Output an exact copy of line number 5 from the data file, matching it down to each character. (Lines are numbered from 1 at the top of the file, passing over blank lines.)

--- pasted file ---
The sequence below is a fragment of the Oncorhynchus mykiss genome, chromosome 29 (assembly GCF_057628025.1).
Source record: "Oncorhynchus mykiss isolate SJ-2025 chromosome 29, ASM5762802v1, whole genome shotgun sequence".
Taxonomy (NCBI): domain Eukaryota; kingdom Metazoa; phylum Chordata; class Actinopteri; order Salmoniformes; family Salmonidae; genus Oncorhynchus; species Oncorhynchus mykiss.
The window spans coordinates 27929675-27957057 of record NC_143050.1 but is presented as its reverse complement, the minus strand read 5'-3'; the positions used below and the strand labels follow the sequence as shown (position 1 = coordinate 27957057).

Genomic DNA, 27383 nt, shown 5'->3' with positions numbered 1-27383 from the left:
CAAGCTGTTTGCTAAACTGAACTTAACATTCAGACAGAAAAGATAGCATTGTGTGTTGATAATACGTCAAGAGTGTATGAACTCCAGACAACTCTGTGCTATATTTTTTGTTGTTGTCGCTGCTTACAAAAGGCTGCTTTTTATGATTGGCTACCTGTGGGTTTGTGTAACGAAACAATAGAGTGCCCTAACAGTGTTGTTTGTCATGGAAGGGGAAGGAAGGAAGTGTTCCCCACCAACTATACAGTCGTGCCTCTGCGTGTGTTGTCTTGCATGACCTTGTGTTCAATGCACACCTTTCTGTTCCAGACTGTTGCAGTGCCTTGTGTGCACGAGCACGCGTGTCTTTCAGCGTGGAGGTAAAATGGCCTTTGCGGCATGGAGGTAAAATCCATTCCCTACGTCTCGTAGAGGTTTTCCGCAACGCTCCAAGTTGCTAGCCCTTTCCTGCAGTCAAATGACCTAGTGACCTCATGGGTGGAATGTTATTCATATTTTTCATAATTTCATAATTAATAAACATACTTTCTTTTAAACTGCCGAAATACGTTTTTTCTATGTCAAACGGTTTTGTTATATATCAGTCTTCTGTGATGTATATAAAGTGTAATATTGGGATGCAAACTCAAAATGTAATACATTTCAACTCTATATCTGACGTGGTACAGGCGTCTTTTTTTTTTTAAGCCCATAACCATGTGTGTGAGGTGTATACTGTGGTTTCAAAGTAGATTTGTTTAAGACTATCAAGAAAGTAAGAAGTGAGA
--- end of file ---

Genomic DNA, 27383 nt, shown 5'->3' with positions numbered 1-27383 from the left: